This recognises that decisions on vaping policy should rest with owners and managers of premises, and steers them not to include vaping in organisational smoke-free policies by default. This implicitly acknowledges that there is no justification (for example, material harm to bystanders or workers) to override the preferences of property owners with blanket vape-free laws. This is an ethically robust position to take.
On “heat-not-burn” or heated tobacco products
In addition there has been the development and very recent introduction of novel tobacco products that claim to reduce the harm of smoking. We welcome innovation that will reduce the harms caused by smoking and will evaluate whether products such as novel tobacco products have a role to play in reducing the risk of harm to smokers.
A welcome open mind to innovation that could reach more people with a product they find acceptable and pleasurable. It is unclear (to me at least) what form this evaluation will take and what decisions they could take.
On e-cigarette evidence updates
PHE will update their evidence report on e-cigarettes and other novel nicotine delivery systems annually until the end of the Parliament in 2022 and will include within quit smoking campaigns messages about the relative safety of e-cigarettes.
Evidence updates (see 2015 version) that cut through the detached academic activism and media clickbait about vaping are an important role for responsible government. I very much welcome this.
On risk communication
PHE will continue to provide smokers and the public with clear, evidence based and accurate information on the relative harm of nicotine, e-cigarettes, other nicotine delivery systems and smoked tobacco, to enable informed decision-making. This will include the publication of an assessment of the risks of nicotine addiction.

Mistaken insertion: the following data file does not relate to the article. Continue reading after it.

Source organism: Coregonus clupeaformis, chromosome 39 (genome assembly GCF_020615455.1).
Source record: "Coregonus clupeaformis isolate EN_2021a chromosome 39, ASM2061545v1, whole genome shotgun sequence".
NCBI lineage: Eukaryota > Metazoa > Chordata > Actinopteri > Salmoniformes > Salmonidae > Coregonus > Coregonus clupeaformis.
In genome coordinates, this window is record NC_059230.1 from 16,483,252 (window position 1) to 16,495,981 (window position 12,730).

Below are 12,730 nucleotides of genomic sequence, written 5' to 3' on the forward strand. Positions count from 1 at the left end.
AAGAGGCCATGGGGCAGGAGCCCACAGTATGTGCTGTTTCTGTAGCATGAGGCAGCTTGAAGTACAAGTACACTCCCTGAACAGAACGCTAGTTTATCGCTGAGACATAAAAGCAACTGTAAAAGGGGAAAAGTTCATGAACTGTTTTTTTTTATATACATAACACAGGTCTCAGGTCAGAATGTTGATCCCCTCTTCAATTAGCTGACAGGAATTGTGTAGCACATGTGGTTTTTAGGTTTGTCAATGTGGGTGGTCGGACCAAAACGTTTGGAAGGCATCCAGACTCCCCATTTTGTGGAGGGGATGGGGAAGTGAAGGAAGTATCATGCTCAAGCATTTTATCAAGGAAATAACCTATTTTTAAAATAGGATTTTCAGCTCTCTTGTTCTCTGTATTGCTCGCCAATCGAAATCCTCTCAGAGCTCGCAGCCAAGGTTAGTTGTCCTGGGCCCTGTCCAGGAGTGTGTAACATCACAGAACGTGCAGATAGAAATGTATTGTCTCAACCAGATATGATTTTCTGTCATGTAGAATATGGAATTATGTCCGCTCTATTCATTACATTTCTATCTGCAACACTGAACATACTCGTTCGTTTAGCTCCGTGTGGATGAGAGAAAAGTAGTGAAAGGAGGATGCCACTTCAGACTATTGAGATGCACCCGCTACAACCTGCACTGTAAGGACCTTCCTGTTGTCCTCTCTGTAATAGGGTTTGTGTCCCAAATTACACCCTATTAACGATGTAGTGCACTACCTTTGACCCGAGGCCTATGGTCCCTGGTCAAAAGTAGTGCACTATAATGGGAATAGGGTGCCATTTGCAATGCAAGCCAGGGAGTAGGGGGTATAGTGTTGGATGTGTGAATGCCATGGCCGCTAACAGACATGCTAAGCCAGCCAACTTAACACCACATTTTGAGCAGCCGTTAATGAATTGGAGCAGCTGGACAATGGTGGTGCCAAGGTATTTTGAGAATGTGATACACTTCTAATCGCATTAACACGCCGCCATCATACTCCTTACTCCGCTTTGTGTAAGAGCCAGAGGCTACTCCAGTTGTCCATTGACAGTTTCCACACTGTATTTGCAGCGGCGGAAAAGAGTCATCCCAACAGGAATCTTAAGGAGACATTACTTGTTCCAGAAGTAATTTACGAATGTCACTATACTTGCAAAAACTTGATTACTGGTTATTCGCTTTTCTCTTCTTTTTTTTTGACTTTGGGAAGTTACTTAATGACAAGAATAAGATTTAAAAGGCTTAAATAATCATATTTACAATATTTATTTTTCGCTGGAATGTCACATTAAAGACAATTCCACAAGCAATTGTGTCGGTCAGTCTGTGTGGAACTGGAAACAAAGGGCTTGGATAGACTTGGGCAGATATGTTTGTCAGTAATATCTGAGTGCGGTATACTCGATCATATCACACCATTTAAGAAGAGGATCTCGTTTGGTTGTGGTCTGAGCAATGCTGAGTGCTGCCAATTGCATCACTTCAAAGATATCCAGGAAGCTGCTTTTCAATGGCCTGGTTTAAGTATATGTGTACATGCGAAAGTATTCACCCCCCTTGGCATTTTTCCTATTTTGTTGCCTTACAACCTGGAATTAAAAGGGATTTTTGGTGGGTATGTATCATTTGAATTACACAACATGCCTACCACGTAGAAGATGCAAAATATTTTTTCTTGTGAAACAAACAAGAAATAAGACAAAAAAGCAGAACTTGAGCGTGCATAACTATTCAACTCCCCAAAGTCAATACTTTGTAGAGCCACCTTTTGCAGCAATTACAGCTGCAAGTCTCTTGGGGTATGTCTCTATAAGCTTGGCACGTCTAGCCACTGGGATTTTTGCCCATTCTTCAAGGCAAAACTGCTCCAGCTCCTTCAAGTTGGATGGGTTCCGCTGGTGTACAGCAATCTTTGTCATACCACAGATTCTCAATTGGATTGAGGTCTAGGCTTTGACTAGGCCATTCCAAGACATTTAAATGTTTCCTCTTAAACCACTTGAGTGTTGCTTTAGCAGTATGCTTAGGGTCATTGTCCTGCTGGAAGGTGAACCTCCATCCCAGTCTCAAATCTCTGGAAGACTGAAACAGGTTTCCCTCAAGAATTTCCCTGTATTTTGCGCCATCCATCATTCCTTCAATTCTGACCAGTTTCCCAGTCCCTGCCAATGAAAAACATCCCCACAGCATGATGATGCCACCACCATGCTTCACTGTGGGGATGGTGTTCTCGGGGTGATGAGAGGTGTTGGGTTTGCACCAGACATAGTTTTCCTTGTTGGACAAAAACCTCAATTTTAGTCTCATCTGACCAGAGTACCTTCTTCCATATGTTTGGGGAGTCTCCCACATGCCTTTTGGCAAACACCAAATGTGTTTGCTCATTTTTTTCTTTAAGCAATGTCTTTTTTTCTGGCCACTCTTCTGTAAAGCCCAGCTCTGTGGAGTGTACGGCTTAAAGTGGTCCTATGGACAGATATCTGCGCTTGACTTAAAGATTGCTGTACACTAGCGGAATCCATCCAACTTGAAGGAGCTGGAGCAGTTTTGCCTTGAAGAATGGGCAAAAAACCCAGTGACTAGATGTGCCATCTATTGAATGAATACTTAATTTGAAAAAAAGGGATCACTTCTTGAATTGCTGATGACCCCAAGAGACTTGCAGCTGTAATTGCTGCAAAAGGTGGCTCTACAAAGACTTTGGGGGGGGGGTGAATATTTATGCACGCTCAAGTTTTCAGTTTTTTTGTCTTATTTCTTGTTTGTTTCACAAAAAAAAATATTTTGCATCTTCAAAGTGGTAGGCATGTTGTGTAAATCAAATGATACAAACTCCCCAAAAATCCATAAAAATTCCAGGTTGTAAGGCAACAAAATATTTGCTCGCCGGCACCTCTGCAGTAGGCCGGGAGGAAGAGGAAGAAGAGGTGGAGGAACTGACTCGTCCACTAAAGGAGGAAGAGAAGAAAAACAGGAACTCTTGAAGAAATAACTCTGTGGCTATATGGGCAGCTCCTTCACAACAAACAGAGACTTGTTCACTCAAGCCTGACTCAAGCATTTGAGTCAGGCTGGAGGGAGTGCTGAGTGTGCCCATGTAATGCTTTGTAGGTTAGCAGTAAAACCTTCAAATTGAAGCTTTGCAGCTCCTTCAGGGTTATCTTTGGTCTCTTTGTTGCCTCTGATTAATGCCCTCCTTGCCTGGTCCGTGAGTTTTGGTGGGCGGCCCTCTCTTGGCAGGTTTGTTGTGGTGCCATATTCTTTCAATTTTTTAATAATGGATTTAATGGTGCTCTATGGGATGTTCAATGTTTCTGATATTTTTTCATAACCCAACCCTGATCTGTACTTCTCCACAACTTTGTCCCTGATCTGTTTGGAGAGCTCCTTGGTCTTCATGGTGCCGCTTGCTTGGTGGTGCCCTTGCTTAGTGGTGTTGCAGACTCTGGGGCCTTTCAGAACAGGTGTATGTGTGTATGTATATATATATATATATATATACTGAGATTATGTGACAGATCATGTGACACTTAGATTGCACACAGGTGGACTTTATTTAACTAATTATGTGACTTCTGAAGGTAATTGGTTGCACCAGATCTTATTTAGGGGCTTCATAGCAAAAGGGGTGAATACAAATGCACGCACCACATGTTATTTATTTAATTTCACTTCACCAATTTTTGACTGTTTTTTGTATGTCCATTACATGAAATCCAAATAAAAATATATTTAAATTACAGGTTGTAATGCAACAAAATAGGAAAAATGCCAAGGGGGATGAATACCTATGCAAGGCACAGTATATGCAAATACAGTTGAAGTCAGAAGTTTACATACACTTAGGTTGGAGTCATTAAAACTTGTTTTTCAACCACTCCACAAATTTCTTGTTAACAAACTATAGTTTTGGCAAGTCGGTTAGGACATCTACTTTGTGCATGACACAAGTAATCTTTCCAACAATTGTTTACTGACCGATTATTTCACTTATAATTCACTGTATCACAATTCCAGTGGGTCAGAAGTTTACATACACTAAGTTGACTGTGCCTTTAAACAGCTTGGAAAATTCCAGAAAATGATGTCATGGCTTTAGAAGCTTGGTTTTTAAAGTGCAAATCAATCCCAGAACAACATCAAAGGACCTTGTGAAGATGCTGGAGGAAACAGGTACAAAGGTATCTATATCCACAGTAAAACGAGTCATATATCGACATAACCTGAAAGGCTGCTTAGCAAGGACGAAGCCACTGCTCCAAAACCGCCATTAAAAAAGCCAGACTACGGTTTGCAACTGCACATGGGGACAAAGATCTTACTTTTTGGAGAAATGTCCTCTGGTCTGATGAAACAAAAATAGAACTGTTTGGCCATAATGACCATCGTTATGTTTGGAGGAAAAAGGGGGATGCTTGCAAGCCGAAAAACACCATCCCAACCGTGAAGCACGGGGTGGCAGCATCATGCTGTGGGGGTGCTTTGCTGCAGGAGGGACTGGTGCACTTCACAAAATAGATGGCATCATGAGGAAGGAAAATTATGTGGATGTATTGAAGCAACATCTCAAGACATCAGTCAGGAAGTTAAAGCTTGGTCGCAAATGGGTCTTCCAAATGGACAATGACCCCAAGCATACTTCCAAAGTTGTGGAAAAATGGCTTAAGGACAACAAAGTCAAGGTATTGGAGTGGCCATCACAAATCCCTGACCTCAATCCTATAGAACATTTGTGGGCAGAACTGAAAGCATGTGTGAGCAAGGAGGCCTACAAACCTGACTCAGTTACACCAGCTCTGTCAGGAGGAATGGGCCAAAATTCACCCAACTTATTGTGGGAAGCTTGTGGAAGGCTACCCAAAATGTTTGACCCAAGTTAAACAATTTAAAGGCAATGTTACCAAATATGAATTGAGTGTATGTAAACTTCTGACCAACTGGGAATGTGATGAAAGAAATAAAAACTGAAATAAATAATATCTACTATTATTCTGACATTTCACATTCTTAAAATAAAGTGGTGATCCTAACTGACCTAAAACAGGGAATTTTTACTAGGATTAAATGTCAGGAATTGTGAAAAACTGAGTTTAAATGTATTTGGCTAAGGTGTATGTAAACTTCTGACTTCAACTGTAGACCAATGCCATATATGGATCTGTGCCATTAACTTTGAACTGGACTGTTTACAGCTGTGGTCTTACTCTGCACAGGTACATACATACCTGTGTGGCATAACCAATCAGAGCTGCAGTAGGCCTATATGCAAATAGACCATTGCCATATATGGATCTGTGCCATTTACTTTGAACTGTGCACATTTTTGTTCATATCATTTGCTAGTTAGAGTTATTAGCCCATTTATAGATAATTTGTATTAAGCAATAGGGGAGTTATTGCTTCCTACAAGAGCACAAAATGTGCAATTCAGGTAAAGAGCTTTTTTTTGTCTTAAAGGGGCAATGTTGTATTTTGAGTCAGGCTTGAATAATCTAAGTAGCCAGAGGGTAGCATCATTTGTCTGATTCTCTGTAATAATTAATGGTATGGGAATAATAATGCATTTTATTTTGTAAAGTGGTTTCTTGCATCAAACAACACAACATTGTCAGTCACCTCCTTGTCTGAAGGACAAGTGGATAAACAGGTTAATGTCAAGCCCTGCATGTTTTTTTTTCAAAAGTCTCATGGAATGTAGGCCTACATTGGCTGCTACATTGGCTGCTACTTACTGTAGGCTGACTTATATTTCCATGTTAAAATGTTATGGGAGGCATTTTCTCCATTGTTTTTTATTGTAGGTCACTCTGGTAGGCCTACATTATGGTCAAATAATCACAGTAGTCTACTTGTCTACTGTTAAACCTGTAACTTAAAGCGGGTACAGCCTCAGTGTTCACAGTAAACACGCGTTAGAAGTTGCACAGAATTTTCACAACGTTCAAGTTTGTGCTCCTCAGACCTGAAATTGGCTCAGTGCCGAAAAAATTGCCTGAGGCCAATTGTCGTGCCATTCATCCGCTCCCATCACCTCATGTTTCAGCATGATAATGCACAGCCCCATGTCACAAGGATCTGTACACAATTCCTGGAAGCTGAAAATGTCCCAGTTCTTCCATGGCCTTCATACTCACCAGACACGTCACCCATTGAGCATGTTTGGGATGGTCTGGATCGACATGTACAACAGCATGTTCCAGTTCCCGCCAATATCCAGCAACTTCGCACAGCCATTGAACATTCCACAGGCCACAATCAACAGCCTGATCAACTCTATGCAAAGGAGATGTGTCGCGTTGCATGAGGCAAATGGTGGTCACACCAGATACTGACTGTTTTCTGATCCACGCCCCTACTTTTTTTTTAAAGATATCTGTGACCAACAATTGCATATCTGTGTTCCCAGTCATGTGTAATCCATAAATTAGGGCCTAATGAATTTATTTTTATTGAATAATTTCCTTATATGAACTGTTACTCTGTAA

There is much to do to correct erroneous perceptions of risks of vaping and other nicotine delivery systems (see dramatic misperceptions documented in this ASH fact sheet). It is good that the government recognises its own role in supporting informed consumer choice with credible evidence-based advice on risks.
On medicalisation and treatment using e-cigarettes
The Medicines and Healthcare products Regulatory Agency (MHRA) will ensure that the route to medicinal regulation for e-cigarette products is fit for purpose so that a range of safe and effective products can potentially be made available for NHS prescription.
[Public Health England] will provide evidence based guidance for health professionals to support them in advising smokers who want to use e-cigarettes or other nicotine delivery systems to quit
The key issue here is the need for a positive approach by health and medical professionals – what they say needs to be realistic and patient-focussed. England already has good officially-blessed guidance on e-cigarettes for health professionals and it will be very helpful to have this routinely updated. Simplifying the medical licensing option is of lesser importance, but could provide some benefits within healthcare settings, but only as long as it remains an option.